Layers and intrusions, it looks so different near high tide! I especially love the purple/green seaweed on some of the lower surfaces. On it goes!
It’s important to remember that something as apparently soft as water can take down a mountain. New England’s geological past included mountains that could vie with the Alps. All it takes is a few Ice Ages and a lot of weather and time to render that mountain into fractured headlands or shifting sand dunes. Isn’t it amazing?
The waves reach us in many ways – from distance, from imagination, through time….and become part of us emotionally, psychologically, and physically. I suspect that is why so many of us respond so strongly to their pull. The salt water draws us in, recognizes that we too are mostly salt water, full of rhythms and tides, part of a larger greatness. Details below. Enjoy.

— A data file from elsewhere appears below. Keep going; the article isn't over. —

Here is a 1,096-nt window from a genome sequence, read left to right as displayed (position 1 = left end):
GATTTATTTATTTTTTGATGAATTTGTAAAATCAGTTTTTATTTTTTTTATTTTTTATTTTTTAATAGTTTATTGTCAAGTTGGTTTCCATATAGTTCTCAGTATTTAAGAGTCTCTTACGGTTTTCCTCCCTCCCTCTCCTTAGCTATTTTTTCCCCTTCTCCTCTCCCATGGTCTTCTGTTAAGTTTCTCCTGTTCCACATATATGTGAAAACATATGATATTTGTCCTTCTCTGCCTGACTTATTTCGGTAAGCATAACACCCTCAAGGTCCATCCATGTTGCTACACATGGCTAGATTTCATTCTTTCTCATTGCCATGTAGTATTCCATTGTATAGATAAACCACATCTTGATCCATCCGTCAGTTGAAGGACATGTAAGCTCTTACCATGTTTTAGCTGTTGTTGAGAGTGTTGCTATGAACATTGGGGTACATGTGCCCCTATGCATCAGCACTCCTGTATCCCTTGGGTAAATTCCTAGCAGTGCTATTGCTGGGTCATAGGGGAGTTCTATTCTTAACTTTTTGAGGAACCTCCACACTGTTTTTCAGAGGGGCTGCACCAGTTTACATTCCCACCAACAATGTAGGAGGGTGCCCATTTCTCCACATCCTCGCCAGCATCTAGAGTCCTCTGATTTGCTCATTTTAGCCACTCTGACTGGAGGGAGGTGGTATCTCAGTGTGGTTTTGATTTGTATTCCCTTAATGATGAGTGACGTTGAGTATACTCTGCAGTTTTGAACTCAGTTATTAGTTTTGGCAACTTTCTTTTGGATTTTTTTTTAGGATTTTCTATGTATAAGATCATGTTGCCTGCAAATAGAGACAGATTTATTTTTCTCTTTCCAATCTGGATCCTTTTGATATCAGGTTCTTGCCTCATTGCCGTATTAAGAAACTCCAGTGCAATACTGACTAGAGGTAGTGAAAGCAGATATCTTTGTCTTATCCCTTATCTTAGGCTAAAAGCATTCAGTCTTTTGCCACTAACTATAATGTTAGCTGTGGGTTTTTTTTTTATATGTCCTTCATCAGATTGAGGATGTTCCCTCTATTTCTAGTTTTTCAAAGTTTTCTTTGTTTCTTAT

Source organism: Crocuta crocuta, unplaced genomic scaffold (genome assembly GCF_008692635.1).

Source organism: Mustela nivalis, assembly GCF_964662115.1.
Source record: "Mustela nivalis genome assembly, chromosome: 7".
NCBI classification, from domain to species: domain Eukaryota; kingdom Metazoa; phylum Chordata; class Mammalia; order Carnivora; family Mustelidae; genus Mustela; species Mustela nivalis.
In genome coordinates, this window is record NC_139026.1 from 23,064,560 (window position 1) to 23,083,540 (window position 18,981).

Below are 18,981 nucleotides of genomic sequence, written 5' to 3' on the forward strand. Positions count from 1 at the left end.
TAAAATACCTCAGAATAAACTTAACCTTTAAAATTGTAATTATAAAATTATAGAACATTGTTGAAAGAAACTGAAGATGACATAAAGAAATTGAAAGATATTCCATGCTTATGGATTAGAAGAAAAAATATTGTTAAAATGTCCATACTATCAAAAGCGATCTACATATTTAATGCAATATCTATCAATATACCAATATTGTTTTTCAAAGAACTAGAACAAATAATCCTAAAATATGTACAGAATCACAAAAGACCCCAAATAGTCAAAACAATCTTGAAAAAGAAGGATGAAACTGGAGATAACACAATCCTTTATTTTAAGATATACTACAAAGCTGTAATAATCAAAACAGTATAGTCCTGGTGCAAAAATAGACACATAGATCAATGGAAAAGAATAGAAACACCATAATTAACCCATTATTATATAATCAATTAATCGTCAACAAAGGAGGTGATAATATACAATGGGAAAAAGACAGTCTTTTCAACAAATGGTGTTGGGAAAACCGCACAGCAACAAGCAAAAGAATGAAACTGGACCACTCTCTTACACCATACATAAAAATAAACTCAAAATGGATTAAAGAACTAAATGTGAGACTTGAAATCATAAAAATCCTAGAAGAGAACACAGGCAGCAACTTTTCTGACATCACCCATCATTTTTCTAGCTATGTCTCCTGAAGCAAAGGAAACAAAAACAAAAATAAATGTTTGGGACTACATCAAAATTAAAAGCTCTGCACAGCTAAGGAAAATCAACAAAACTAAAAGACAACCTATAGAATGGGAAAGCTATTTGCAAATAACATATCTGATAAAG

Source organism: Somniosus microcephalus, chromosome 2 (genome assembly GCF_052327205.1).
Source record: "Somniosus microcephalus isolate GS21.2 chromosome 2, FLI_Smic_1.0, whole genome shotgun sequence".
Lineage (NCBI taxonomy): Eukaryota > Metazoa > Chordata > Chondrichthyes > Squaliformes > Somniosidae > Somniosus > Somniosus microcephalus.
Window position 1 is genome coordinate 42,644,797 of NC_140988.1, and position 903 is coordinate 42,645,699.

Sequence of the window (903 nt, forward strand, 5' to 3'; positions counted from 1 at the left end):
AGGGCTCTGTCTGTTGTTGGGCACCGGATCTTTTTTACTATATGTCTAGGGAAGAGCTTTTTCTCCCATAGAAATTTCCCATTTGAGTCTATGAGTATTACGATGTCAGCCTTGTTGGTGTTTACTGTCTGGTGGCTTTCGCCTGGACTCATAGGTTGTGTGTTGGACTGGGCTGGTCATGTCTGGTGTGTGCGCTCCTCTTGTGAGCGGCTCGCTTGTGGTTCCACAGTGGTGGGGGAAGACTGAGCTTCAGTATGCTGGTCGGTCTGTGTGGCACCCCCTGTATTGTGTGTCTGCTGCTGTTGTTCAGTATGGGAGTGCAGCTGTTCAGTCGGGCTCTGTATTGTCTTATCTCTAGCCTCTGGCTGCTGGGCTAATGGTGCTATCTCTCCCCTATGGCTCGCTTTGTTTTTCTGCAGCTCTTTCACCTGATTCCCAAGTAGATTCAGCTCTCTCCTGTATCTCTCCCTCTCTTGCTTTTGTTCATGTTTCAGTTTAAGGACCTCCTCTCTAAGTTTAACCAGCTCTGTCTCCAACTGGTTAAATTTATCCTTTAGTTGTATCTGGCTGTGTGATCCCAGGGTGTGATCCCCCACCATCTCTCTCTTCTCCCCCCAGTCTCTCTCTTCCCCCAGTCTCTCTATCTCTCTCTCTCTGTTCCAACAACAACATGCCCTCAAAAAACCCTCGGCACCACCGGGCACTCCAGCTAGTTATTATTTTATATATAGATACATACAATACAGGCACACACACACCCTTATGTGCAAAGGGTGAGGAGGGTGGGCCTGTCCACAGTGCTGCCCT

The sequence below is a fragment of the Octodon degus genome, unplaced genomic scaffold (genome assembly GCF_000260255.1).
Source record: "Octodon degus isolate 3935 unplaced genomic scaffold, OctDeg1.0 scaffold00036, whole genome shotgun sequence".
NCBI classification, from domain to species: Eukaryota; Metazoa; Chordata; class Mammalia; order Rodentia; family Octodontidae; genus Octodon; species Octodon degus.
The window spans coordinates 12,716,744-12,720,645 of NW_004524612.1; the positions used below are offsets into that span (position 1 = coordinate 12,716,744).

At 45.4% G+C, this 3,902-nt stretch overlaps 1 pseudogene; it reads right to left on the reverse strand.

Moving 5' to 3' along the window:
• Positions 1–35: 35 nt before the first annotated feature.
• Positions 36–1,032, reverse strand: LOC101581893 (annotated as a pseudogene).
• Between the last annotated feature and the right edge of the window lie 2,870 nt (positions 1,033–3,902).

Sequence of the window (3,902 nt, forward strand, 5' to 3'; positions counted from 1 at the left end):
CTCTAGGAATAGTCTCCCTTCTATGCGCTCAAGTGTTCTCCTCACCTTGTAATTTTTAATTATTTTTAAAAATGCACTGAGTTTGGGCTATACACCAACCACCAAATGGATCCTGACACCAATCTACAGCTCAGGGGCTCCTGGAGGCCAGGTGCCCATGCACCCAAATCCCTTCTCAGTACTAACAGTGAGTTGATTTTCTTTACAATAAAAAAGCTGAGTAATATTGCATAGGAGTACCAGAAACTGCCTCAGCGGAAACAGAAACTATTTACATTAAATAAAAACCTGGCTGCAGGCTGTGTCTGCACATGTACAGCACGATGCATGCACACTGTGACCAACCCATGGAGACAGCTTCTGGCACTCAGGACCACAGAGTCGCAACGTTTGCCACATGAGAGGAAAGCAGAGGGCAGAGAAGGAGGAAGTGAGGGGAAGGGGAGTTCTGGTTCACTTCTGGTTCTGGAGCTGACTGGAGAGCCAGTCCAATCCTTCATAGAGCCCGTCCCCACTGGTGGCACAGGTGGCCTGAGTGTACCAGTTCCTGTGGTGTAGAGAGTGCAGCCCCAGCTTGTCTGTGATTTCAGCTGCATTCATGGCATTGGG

The summer studies continue with this small painting from Bass Rocks, so easy to recognize with that honey-colored glow. This one is on a rougher watercolor paper, which lends its coarse texture to the stone. I used a shellac primer so the texture wouldn’t be compromised by a heavy pigment coating.
Is it a too simple, or is it stating a fact? Every day does begin again and again, and again. Yet they are never the same. Like waves, the variations are endless and unique. I try to welcome them all. Details below. Enjoy.
The dark stone, wet and slippery with salt splash, is hardly a place for plein air painting, but it provides a wonderful subject to tackle and with a zoom lens on a small field camera. I shoot from a variety of positions, and try different settings, usually on different days. This provides enough information to start a painting. To finish a painting is another matter entirely. That depends on happy accidents, simplification, a basic knowledge of geology, and optimism – at least. Enjoy.
Watching these old cliffs take a battering from the angry sea, I can’t help being astounded that they have survived for so long. They do endure…..